George Gaag, Manager of myNext, says one of their biggest challenges is hiring staff due to the seasonal nature of operations in Austria. “All properties open on the same day and we have to find receptionists and other staff for all properties. What really helps us is using an applicant tracking system. I highly recommend it for all hotels or hostels as it helps us to streamline the hiring and application process,” he said.


Direct bookings

A significant trend is that hotels are seeking direct bookings from customers, while distancing themselves from online travel agents (OTAs). Paolo Dona explained this trend: “We’ve been heavily reliant on OTAs and they’ve allowed the business to grow. But we’re trying to get a more direct relationship with guests, especially loyal customers,” he said. “There’s no point paying commissions over and over, and we can better serve customers by getting control of the conversation and personalising the experience. To attract more direct business, we’ve had to tackle price disparities, build a great website and introduce access to loyalty schemes and better deals.”

Hotels are seeing significant success with this strategy. Some of the latest figures from Journey Hospitality, which runs the onejourney® platform for this purpose, shows that an ecommerce experience has increased direct revenue for hotels by 40%.


Untapped revenue

Hotels who have not historically made the most of additional revenue streams such as through a spa or F&B are looking towards these areas to maximise revenue across the customer journey. “I call it ‘clean’ revenue, because we don’t have any third parties in between us and our guests,” said Alexandre Pereira, Head of Commercial Strategy at Real Hotels Group. “So this is an excellent opportunity for us to increase profitability and also fulfil a full guest experience.”

Research from Oracle and Skift shows hoteliers strongly agree that non-room revenue will become an increasing share of overall revenue (49% in 2022 versus 23.2% in 2021). Almost one in five now expects to generate more than half their revenue from ancillary sources (up from 11% in 2021).


Digitalisation of the customer journey

Understanding customers in some depth has been key to many aspects of hotels’ efforts to benefit from other aspects of digitalisation. As such, using technology to understand customers is central to the digitalisation plans of many in the hotel sector. For example, Staycity has created a customer data platform with a 360-degree view of customers. From there, the marketing team works out the right messages to send them. And the adoption of a revenue management system by Real Hotels Group is enabling them to get closer to their customers, while freeing up the time of revenue managers to be more strategic. There has also been a drive to make more colleagues at Real Hotels Group literate in interpreting and using customer analytics in their day to day work.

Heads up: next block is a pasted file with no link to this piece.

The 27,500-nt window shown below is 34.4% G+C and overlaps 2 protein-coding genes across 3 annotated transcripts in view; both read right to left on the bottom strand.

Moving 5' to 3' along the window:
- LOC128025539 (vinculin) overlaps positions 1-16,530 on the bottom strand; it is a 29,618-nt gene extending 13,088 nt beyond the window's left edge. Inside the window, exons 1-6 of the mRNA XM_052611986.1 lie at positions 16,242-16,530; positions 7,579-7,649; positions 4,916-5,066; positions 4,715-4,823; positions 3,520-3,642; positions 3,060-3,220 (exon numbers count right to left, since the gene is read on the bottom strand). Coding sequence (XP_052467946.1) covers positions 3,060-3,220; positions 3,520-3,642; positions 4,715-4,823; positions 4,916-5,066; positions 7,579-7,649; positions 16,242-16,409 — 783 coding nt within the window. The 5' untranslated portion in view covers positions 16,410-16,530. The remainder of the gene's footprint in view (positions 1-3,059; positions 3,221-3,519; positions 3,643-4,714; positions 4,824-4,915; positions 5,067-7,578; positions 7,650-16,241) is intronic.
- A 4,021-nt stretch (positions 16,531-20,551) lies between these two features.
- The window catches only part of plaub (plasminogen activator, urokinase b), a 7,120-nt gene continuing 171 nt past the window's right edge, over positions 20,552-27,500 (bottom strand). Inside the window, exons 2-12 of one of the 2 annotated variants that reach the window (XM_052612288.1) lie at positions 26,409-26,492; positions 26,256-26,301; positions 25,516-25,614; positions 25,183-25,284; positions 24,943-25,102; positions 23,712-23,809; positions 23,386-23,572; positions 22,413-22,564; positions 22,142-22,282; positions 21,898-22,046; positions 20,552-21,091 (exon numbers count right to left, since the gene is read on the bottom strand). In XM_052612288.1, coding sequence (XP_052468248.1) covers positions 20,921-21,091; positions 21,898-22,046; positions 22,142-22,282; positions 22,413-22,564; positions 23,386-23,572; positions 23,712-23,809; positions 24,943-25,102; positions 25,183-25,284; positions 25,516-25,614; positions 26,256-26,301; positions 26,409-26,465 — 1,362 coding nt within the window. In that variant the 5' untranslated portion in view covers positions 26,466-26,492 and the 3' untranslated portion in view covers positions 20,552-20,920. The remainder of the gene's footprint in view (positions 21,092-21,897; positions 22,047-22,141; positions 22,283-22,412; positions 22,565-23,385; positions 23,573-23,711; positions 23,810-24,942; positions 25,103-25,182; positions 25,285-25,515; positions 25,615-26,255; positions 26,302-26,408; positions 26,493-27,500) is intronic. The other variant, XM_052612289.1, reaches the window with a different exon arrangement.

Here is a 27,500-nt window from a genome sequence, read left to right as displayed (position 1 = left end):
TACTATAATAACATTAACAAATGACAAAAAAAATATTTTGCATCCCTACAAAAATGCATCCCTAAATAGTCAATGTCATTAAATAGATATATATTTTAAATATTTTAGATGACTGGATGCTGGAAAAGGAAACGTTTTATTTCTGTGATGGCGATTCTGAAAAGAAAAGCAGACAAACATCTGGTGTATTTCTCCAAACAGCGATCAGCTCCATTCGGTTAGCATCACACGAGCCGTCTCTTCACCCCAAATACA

Staff training

Ensuring staff are fully trained in all aspects of their roles is a persistent struggle in the hotel sector, exacerbated by typically high turnover in the industry. Digitalising staff training can totally change this, and this is something myNext has also jumped on board with. The company’s highly technological approach extends to training staff and supporting their day-to-day operations. Although new employees only receive a day’s instruction, this is supplemented by a learning management system (LMS).

“They have to be ready to check in guests and collect money,” said George Gaag. “So before the training day, we send a link to our LMS and they get access to a demo environment of our PMS and can play around with reservations.” Staff can consult the knowledge management system (KMS) any time they like, finding information as broad as how to use systems, to dealing with difficult guests.



Finding the right technologies and digital approaches that suit the particular circumstances of different hotels is the first piece of the puzzle. But ensuring hotels are able to change and adapt their culture to harness the power of digital is equally important. So what cultural aspects do hoteliers need to consider when it comes to digitalisation?


Be transparent

Staff are more likely to be sold on the benefits of digitalisation if they are involved. Enabling a “culture where trying things out is allowed” is a good start, according to Paolo Dona from Staycity. Then “let the data tell you how the results are.” Showing other departments across the business what the gains are by trying different digital approaches helps to nurture the right culture for adoption. Ultimately, it helps hotels become more data driven and gain buy-in for digitalisation.



As well as transparently sharing results about digitalisation, staff should also feed into the technology hotels develop and eventually adopt. “You can’t do it without your people,” said Liutauras Vaitkevicius, Managing Director of Zetter Hotels. Sharing knowledge, listening to needs, and pooling expertise all makes a tangible difference. Automation has the power to revolutionise the day-to-day existence of operational staff in particular, so listening to their needs and prioritising making their lives easier can have a profound knock-on effect on the culture and attitude towards digitalisation.


Let staff shine

A huge benefit of technology is to allow staff to ramp up the human aspect of the hotel sector. In some of its properties, Future Hotels now has roaming staff with iPads for check-ins and other interactions. “It’s quite a big cultural shift for the group to move from traditional reception desks towards an open lobby, which becomes more of a hub, or a mingling area for guests to interact in a more casual manner,” said Sotiris Kopatsaris, CEO and founder of Future Hotels. “But my view is you don’t lose much, but you gain a lot by giving more meaningful service.”


Gain buy-in from the top

Similar to collaboration and transparency with staff is involving board members in the digitalisation process too. This is how Best Western approached their digitalisation strategy. “The main success we’ve had with the board is taking them on the journey with us,” explained Chris Bowling, Head of Digital Marketing and E-Commerce at Best Western Hotels. “Informing them at the early stages about what we’re going to investigate…before coming out with a full paper and asking for their agreement. Taking them on the journey with us has been the biggest change for us, and where we’ve seen the biggest success.”